Bankruptcy does not discharge all debts, but, it discharges many types of debts.  There are actually different discharges that are granted for different types of debts.  If you use a petition preparer or computer form, will you properly plan so you can retain the maximum amount of assets.   Some debts that are not dischargeable in a Chapter 7 bankruptcy are not dischargeable in a Chapter 13 bankruptcy.

Debts that are incurred as a result of earnings, such as income taxes are often dischargeable, but, only after a period of time.  The big rule regarding income taxes is that if you fail to file the tax return, the debt is non-dischargeable.  If you let the IRS or the State Tax Commission file the return for you, the amounts owed are treated as if you never filed a tax return.

Always meet with an attorney about what debts are dischargeable and tell the attorney about all the debts that you have.  Most of the time, a debt that is not listed in a bankruptcy will not be discharged.  Again, there are exceptions to that rule and you may be able to discharge the debts if you tell your attorney about the debt.

A bankruptcy form or a petition preparer is not qualified to give you advice.  You need to see an attorney so you can find out the truth.  Using some form or fill in the blank program causes many persons to lose money or assets that they should not have lost.

Exemptions and how to use them may also protect your property.  If you cannot find the money to hire an attorney, you should not file bankruptcy.  In South Carolina, wage garnishment is a very rare thing as most creditors are not allowed to garnish wages.   If you are so broke that you cannot afford an attorney, then, you probably cannot afford to keep the very items you are trying to protect and make the payments that you will still need to pay to keep the property you are trying to keep.

Once you file a bankruptcy, it may be too late to save an asset or a debt that could have been discharged may not be discharged.   If you are too broke to hire competent help such as an attorney, they you probably should wait to file bankruptcy.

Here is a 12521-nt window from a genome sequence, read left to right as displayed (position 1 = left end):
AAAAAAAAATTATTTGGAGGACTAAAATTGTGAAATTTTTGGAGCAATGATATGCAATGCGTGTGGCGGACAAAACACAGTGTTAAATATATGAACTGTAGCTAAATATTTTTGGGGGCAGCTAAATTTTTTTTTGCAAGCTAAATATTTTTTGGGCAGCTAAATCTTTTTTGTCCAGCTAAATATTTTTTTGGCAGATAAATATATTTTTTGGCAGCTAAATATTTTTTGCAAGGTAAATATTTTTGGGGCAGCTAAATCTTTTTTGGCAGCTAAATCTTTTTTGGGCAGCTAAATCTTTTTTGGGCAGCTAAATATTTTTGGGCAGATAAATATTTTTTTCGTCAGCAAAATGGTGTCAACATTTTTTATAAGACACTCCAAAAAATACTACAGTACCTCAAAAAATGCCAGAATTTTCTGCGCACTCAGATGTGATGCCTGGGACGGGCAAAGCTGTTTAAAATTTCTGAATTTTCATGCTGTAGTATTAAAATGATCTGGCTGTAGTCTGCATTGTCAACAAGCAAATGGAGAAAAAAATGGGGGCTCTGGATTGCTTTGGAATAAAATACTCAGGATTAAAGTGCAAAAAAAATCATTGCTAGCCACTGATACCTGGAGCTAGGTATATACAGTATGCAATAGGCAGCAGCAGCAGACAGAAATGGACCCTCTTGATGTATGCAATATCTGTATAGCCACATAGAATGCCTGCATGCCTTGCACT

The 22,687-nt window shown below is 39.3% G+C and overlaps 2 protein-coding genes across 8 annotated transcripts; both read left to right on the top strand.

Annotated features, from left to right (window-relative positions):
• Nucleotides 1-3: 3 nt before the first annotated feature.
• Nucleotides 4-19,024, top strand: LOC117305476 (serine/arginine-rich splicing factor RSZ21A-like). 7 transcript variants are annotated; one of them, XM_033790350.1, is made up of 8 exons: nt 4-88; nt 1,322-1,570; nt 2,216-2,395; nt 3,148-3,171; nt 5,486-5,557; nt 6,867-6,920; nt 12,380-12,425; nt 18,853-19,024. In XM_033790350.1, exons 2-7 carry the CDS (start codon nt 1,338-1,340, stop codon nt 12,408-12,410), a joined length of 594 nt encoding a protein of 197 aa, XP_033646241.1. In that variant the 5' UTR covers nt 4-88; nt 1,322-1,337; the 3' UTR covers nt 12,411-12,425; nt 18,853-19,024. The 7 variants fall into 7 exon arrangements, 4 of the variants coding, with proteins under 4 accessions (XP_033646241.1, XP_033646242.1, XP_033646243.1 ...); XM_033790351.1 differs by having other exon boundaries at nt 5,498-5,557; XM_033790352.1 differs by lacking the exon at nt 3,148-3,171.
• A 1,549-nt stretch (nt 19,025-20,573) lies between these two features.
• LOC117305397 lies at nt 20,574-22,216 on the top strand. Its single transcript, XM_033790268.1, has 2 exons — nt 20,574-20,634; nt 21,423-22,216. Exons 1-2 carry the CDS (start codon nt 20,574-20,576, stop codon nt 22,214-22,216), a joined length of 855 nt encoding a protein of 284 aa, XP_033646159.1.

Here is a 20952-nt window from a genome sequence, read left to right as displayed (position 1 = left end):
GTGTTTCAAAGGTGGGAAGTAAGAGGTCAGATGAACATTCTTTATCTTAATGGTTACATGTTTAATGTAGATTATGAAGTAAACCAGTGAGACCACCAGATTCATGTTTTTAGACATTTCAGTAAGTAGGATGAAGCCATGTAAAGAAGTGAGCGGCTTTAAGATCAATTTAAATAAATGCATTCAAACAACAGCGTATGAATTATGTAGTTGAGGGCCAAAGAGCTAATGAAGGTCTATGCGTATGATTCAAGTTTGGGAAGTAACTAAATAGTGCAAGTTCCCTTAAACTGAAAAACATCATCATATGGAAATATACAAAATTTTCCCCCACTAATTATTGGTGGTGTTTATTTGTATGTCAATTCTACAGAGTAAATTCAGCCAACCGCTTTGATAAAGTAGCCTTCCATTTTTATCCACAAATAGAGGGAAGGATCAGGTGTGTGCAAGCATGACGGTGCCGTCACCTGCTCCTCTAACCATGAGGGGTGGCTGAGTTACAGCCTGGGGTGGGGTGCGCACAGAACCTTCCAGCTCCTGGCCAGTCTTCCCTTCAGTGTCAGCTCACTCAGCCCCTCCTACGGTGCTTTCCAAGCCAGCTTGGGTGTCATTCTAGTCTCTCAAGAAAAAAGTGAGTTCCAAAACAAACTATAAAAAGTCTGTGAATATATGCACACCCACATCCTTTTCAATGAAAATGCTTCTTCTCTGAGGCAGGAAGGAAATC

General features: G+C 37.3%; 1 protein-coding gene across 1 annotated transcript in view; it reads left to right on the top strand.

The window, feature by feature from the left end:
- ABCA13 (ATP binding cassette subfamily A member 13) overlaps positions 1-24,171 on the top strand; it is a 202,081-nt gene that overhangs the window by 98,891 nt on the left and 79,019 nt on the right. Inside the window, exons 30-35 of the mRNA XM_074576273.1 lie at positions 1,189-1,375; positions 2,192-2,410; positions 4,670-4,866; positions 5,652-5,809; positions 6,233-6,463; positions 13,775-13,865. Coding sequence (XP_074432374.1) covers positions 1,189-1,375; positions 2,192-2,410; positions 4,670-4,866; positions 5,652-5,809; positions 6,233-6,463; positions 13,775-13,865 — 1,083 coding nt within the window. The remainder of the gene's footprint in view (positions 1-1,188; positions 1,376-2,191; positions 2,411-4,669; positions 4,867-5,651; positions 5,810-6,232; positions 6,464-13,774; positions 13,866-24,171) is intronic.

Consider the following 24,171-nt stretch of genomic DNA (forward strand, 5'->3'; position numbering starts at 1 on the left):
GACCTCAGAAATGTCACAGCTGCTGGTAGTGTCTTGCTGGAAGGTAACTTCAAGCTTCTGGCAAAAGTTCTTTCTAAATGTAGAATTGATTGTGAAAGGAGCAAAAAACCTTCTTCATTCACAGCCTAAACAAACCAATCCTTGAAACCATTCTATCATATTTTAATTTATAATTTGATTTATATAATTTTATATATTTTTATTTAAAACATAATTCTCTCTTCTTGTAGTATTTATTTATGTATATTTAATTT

Finally, be very careful about using a national computer program or person who does not file petitions in the district you will be filing in.  Bankruptcy is very different in each district that you file in.   What is acceptable or expected in one district varies wildly.   Some districts are debtor friendly, some neutral and some hostile to debtors.   The fact is that if you run into a problem in your case, if you do not have an attorney, you will have to give in to the Trustee and/or Creditor or have to hire an attorney to try and fix what should not have been occurring in the first place.

Using a petition preparer or computer program is like hiring a regular doctor to do open heart surgery.  The doctor might be able to get you through the surgery or may not be able to handle the job.  It is a little late to find out if you are going to have a problem after the surgery starts or you have filed bankruptcy.


About Nathan Davis, Esquire

Born in Charleston, South Carolina, Nathan Davis has been practicing law for many years. Mr. Davis has a wide variety of experiences having practiced domestic relations, criminal law, social security law having also practiced collection law in the past. This knowledge is helpful when someone needs to restart their financial life. The practice is now primarily bankruptcy and debtor representation work, but, Mr. Davis continues to also practice real estate law, trusts and estates and a general litigation practice. I believe that the most important part of representation is trying to leave you better off when the case is finished than when you started. Although I will do as my client directs, I will always tell you if I think that you are making a mistake. Bankruptcy is about a "fresh start". If you do not make changes in what you are doing, you will be doing what you are doing now in the future. There is no shame in bankruptcy or other steps that you may take to start your life over. Too often, people worry more about things than about themselves, their family or their future.
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